From the very beginning of the Internet, humans have struggled with how to trust in the digital world. Neuroscience studies are gradually uncovering clues as to how our brains process digital cues, and how we adapt to an increasingly extensive digital presence around us. As the scale of that presence increase exponentially so is the complexity of applications that process, represent, and protect the digital transactions, the identities, and the actions that we undertake every day. Today application security is a race against bad actors. We have fairly effective tools to separate humans from digital entities and test trustworthiness of certain actions, but we are wholly unprepared for a world when a digital entity passes the Turing test. This talk takes us through the concept of trust, how our brains process trust, and how we may arrive to decision making based on trust in the digital realm. We will examine how the infusion of machine learning and AI impact design principles for application security. Why we must design applications and systems with real-time controls that operate at scale and respond automatically to dynamic and intelligent adversaries.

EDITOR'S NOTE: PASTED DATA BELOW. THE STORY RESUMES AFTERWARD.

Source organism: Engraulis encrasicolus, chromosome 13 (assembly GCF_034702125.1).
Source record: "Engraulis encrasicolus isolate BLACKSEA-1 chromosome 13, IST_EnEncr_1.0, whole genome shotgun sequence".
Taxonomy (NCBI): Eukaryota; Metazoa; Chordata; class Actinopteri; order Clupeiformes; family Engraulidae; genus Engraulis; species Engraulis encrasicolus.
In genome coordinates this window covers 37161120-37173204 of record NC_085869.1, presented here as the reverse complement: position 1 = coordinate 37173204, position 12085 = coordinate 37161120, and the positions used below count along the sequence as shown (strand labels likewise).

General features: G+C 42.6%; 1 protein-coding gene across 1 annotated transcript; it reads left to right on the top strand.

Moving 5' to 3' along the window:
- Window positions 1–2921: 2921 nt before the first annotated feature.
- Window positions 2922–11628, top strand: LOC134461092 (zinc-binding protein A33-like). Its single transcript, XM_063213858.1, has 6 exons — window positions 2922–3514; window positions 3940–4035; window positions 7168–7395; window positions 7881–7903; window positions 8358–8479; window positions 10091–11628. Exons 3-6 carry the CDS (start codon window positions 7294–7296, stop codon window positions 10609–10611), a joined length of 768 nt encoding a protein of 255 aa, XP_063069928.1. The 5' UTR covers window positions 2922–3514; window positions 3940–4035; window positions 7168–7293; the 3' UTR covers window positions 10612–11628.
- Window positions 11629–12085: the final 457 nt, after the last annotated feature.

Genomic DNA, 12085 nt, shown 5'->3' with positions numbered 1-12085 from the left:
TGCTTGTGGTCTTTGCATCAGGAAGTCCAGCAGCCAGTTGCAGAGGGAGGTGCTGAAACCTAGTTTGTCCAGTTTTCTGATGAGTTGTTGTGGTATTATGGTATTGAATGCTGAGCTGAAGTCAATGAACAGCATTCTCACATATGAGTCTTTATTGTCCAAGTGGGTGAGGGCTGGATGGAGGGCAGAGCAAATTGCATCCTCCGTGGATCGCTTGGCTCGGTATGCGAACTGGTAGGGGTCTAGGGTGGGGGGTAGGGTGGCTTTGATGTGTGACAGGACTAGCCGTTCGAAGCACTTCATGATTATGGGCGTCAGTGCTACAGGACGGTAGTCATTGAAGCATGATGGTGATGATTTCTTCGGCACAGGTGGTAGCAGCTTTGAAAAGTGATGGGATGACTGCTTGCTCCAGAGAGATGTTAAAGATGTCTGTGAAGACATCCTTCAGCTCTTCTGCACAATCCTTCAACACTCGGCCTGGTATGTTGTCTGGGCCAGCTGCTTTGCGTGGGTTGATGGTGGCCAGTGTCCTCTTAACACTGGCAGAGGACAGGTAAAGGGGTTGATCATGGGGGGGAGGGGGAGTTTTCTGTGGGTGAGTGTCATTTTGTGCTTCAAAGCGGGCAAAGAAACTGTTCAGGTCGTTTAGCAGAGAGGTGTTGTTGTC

Security is a complex topic filled with jargon and subtle nuances. The "weakest link" challenge in security means we must be concerned with every threat vector and apply best practices universally. This becomes challenging when we need to bring developers and operators into the fold, since our infrastructure and applications are critical to the our security posture. Instead of expecting everybody to become an expert in security, we need to make security more approachable for these audiences. In this talk, we discuss how to apply best practices and make them accessible to developers and operators through APIs, secure by default platforms, and policy as code.